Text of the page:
Influential or not, Klout now fields 7.5B API requests per month

The mine-is-bigger-than-yours need to measure our self-worth against others is alive and well on the web. For proof, look no further than controversial influence-scoring startup Klout, which is now processing 7.5 billion API calls per month.

Klout measures online influence by tracking a person’s reach across social sites and analyzing her Facebook, Twitter, LinkedIn and Google+ relationships to spit out a score between 1 and 100.

Klout scores, said CEO Joe Fernandez in a 2011 year-in-review post, are now being used by more than 5,000 partners, up from 1,000 last January, to reward or quantify a social web user’s online standing.

“The Klout score is being used for ways far beyond what you see on Klout.com,” Fernandez told VentureBeat. “This ranges from hotels using the Klout Score to upgrade rooms when you check-in to credit card companies using the score to reward bonus loyalty points … The significance here is that companies are making over 7.5 billion requests a month for consumers Klout scores.”

But the biggest leap came in terms of monthly requests to the startup’s API. Klout was fielding 100 million API calls per month in January. Now, just 11 months later, the company is seeing 7.5 billion calls each month. The figure means that Klout offers the most definitive way to understand the world’s influence — at least in Fernandez’s mind.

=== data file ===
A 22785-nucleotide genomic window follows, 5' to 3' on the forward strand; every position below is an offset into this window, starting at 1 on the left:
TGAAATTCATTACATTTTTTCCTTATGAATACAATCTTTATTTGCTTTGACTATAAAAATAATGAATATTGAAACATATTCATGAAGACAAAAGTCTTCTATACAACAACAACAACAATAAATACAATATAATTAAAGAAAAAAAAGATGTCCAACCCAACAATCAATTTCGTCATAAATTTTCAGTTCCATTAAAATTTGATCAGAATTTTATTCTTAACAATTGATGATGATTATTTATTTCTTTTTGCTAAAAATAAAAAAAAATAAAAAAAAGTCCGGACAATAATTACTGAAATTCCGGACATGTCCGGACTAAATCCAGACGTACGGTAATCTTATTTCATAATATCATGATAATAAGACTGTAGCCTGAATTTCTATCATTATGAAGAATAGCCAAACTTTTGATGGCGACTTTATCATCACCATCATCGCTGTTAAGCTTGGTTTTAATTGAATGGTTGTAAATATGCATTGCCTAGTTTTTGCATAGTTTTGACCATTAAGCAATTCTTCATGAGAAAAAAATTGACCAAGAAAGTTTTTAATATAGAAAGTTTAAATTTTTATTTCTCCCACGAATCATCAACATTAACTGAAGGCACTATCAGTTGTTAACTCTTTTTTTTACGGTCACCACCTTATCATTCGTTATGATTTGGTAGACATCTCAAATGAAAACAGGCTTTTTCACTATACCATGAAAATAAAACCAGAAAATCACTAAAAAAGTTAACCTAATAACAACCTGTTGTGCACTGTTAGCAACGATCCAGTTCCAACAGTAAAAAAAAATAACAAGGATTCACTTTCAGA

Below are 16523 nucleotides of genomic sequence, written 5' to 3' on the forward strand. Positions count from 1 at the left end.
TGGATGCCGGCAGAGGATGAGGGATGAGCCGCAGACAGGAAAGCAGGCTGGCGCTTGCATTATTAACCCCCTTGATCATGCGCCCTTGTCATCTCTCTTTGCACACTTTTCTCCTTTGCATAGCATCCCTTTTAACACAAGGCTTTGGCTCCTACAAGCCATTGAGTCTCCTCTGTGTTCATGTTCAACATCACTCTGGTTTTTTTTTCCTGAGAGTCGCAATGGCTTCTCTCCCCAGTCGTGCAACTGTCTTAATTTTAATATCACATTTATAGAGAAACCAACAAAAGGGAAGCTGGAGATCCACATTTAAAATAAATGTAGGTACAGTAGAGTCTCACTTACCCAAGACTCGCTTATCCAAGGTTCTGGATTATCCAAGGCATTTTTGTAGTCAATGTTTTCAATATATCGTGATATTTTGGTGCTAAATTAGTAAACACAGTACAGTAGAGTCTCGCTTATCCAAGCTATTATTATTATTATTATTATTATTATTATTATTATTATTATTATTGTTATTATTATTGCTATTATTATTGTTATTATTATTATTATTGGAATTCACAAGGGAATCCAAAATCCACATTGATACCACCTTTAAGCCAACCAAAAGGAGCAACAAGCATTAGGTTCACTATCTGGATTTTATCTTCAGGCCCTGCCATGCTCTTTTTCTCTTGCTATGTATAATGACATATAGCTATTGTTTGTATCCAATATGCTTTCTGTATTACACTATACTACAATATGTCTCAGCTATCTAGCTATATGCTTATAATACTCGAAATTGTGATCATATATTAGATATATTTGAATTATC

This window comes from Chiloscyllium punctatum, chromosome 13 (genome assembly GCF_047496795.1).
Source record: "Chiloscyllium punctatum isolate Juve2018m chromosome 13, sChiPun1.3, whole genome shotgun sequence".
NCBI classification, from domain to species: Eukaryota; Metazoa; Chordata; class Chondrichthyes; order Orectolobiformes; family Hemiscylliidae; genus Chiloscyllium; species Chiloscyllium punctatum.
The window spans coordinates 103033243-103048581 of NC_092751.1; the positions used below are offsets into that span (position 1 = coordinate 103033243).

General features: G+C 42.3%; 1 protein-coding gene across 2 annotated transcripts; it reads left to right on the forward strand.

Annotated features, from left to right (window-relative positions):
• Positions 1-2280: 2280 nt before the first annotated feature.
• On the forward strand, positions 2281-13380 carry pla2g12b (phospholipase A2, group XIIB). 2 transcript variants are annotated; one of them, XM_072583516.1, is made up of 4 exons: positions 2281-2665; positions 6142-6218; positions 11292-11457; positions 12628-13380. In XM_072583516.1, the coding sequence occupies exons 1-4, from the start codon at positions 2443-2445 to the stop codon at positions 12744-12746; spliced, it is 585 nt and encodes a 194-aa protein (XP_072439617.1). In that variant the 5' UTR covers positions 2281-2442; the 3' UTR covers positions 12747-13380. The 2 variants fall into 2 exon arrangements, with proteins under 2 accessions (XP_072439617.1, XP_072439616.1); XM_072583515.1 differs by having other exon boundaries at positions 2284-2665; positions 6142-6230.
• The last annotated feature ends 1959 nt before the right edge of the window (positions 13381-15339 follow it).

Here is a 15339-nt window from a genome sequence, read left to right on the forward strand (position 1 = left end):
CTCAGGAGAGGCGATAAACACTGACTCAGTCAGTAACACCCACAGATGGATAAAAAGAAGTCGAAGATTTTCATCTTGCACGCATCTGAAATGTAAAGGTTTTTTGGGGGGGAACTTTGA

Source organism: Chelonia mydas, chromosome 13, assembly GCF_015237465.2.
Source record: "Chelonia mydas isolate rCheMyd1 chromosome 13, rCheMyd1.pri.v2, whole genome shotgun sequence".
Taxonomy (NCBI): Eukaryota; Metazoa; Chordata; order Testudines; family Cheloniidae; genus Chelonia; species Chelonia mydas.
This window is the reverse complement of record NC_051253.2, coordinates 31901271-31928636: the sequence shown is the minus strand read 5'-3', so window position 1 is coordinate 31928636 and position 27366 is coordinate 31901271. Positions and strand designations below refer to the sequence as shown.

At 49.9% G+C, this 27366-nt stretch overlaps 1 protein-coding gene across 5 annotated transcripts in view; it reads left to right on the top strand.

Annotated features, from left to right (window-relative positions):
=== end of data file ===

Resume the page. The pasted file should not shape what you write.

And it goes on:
Of course, Klout’s 2011 comeuppance wasn’t without a few audible hiccups. The company dramatically altered its scoring algorithm — many users’ scores plummeted by 10 points or more — and experienced the wrath of ego-trackers everywhere. The new scoring methodology also buoyed critics’ ongoing decries that Klout’s metric is meaningless. A profile privacy kerfuffle only added to non-user discontent.

Still, the 7.5 billion API calls per month figure is impressive for an up-and-coming, four year-old startup and proves that its reputation score has met with industry approbation for the most part. But Klout has got a ways to go before it joins the likes of the elite; Twitter, Google and Facebook all field billions of API requests per day.

Image via billhd/Flickr


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